The Cole County Commission in 2018 chose to end its relationship with the Jefferson City Area Chamber of Commerce as an economic development consultant and hired Victory Enterprises, a political and corporate consulting communications firm, and Strategic Capitol Consulting, a group that develops political strategies and crafts legislation plans for clients.
Contracts with these groups were renewed in 2019. In 2020, these consultants also recommended a regional approach.
Prior to that decision, Cole County and Jefferson City each paid the chamber $150,000 annually for economic development.
The Market Street plan recommends a $2 per capita, or per person, initial funding, allowing smaller communities to participate at a scaled cost compared to larger municipalities. A minimum investment level is also recommended to ensure enough financial support, depending on the number of participating communities.
The plan gives a breakdown of revenue needed for the first year of the organization to cover the $991,500 cost.
Over half of the total — $551,908 — would come from local public funding, with Jefferson City giving $185,000 and Cole County giving $150,000. The additional $216,908 would come from other participating counties and cities.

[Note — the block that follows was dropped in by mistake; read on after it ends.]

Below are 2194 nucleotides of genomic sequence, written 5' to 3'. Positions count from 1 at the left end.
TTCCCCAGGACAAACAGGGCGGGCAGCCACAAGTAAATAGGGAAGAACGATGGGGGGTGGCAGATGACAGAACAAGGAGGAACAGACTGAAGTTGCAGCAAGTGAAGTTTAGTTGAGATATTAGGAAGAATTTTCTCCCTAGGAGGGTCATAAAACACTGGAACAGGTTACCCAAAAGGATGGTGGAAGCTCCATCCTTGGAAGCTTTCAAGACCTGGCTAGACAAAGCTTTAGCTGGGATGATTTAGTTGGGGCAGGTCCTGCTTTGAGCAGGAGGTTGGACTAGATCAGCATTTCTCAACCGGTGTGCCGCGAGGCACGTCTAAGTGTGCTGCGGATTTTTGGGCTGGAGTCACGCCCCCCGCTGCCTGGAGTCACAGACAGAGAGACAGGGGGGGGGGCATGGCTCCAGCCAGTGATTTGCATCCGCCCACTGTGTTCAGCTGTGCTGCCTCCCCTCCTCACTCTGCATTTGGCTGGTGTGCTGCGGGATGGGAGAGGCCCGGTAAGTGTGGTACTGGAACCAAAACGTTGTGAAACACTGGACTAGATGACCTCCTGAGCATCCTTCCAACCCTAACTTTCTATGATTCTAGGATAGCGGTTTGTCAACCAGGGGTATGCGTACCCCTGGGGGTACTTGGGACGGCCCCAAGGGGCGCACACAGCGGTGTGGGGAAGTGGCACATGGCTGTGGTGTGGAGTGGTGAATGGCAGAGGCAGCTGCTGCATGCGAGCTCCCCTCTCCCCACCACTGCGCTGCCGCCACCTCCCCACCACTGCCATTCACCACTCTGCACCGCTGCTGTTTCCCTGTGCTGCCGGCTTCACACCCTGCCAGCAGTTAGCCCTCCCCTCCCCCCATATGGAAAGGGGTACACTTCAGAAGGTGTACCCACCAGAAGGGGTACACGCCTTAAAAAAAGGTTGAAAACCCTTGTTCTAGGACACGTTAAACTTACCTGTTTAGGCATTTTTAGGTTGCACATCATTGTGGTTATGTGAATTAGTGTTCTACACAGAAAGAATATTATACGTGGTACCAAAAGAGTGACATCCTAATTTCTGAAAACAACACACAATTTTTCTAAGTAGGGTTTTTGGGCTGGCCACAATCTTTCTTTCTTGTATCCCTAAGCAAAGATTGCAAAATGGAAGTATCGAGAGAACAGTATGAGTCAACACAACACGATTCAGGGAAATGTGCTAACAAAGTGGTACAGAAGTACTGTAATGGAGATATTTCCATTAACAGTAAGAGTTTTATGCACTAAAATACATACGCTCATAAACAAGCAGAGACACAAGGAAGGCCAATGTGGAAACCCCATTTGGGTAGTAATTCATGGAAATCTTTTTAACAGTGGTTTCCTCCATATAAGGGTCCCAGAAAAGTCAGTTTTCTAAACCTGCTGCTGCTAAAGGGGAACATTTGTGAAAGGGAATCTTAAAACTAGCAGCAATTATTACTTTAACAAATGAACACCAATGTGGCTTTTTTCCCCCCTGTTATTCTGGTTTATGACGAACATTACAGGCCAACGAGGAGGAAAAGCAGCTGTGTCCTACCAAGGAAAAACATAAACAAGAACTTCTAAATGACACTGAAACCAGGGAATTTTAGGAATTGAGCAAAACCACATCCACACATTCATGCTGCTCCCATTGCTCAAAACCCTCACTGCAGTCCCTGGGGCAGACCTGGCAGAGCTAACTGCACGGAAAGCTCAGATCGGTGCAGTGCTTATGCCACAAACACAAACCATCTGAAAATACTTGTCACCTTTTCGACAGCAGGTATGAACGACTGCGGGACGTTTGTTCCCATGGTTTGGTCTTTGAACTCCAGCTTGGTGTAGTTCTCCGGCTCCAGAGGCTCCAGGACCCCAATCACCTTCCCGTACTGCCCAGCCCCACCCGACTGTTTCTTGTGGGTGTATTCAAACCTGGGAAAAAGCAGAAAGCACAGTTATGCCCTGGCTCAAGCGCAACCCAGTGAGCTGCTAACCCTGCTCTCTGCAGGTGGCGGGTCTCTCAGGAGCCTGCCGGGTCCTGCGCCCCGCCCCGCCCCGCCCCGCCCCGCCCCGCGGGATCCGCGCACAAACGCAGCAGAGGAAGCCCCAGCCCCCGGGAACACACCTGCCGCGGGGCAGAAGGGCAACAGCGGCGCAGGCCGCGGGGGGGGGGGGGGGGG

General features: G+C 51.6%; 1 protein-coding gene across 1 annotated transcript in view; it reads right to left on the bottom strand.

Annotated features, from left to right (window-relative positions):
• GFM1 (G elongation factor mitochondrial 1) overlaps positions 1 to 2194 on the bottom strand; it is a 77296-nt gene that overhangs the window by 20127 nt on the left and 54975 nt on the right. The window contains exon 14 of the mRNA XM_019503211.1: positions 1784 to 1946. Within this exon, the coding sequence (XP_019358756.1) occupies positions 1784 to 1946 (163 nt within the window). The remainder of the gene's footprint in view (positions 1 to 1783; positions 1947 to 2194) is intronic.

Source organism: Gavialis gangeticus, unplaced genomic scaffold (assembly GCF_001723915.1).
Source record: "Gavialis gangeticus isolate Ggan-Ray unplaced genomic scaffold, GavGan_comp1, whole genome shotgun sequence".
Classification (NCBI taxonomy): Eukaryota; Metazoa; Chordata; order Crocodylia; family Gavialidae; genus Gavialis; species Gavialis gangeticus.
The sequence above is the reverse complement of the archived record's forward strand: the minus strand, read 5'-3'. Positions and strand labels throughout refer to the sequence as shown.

The remaining funds needed — $439,592 — would come from the private sector and other sources such as grants.
The plan, which was presented to the steering committee in March, laid out a pre-implementation timeline to begin after the presentation and conclude around January 2021.
Stakeholders in the process are currently evaluating the feasibility of creating the new organization and have not begun implementing the plan, Heckman said. Progress was also delayed by the COVID-19 pandemic, which hit the region starting in March.
Beginning steps of pre-implementation of the partnership would include establishing the entity as a 501(c)(3), developing marketing materials and exploring funding possibilities.